Discussion 2 Resisting Ableism in Higher Education: Applying Intersectional Disability Studies. Abstract: The intersectional narrative study upon which this discussion is based explored the relationship between intersectional ableism and the experiences of college students with physical disabilities. Participants included 13 college students with diverse physical disabilities and diverse racial, gender, and sexual orientation identities. Findings revealed that participants experienced “intersectional erasure” on their campuses. Participants resisted intersectional erasure by searching for elusive homes in their physical bodies and spaces. We will draw on the study results to discuss how higher education professionals can move from accommodation to intersectional inclusion, treat disability as an intersectional social identity, respect the socially constructed and physical realities of disabled bodies, and amplify disabled students’ resistance to ableism. Together, we will generate strategies for creating home on college campuses for diverse disabled students.
4:30-7:00pm Student Poster Reception & Ethel Louise Armstrong Student Poster Competitions
7:00-11:00pm DISCO Ball: A Celebration with the Society for Disability Studies
Please note that you will also be asked to fill out a more detailed RSVP for this reception / dance event.
The DISCO Ball is sponsored by the Ohio State Disability Studies Program; DISCO Graduate Student Caucus; English Department Diversity & Inclusion Committee; Sexuality Studies Program; and Office of the ADA Coordinator. There is no charge for this event. It will include a vegetarian dinner, welcoming address by Mimi Khúc, and the SDS Dance.
WEDNESDAY APRIL 18
9:00-10:30am Teaching / Learning Audio Description: Bringing Together Digital Media Studies and Disability Studies
Margaret Price, Leah Bashaw, Perry Meyer, Ashley Emanuel, Erin Kathleen Bahl, Rachel Elliott, Laila Ujayli, Kaleigh Robbins, Ohio State University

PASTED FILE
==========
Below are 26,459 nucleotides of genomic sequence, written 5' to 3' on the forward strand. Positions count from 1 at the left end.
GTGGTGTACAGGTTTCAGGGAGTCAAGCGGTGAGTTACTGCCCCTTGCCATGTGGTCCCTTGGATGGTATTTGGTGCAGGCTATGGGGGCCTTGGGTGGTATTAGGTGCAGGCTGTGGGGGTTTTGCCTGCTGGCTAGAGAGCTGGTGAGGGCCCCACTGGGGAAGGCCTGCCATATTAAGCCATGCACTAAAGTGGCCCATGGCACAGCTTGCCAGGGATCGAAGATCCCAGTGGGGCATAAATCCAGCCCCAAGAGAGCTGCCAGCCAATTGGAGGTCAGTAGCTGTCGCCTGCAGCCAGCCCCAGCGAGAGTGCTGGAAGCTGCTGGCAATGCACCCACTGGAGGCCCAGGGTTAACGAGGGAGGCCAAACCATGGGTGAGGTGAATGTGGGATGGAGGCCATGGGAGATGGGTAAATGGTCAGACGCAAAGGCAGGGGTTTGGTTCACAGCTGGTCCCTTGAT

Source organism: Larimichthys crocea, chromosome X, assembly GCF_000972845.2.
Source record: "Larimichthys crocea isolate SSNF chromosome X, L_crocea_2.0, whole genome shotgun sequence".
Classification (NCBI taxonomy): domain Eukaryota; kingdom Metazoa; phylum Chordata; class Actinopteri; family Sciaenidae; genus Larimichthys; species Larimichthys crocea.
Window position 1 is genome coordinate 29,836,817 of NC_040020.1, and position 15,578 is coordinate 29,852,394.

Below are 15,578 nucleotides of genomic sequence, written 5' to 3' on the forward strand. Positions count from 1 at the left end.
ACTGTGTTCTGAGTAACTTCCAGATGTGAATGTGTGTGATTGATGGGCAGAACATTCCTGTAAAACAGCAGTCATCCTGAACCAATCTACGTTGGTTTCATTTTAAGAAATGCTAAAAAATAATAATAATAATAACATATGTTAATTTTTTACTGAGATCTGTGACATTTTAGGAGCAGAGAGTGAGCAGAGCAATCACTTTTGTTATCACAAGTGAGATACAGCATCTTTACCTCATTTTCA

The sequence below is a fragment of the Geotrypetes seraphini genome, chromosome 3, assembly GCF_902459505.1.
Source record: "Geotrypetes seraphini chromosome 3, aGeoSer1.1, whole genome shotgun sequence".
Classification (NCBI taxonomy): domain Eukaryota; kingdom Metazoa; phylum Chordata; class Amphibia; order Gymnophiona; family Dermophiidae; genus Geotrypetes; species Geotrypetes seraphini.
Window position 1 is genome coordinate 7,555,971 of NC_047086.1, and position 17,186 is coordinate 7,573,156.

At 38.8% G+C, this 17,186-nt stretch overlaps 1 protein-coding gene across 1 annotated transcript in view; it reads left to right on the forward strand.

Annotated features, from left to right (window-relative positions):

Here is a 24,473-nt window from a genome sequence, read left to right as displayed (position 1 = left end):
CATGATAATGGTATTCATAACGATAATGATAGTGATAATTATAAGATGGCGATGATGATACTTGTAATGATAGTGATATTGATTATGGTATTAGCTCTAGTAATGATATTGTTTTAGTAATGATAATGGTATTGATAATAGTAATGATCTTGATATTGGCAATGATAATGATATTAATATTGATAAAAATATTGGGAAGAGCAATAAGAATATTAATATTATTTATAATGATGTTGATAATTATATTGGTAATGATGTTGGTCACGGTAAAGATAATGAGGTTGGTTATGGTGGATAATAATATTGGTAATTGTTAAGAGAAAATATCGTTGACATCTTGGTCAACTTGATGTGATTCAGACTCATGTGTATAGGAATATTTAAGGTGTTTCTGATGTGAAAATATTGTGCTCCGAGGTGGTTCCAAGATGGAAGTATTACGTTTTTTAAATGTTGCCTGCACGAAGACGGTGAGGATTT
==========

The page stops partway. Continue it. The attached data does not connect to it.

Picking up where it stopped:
Abstract: This presentation offers an in-depth and practical experience with a topic of critical importance to the disability community: Audio description (AD). This topic has received some scholarly attention, but it relatively rarely comes into play in our own classrooms or even our own conferences. At the same time, AD is a lively topic in disability activism, including actions by the American Council of the Blind (ACB) and other community-based organizations. This roundtable is an effort to share knowledge about AD and also offer participants concrete strategies for engaging AD in their own classrooms, presentations, and other places of work. It reviews both popular and scholarly conversations about AD, including the notorious question of what “bias” or “objectivity” mean when offering descriptions. It also offers a grounding in what AD means in various contexts, including film, live theater, art, television, and other settings. Each participant will share a classroom project in which they produced an audio-described infographic, video, or webtext. The audience will be encouraged to discuss their own pedagogical and practical experiences with, or ideas for, AD. The overall goal is to enable audience members to implement or refine their current practices when they return to their own classrooms, places of work, and activist spaces.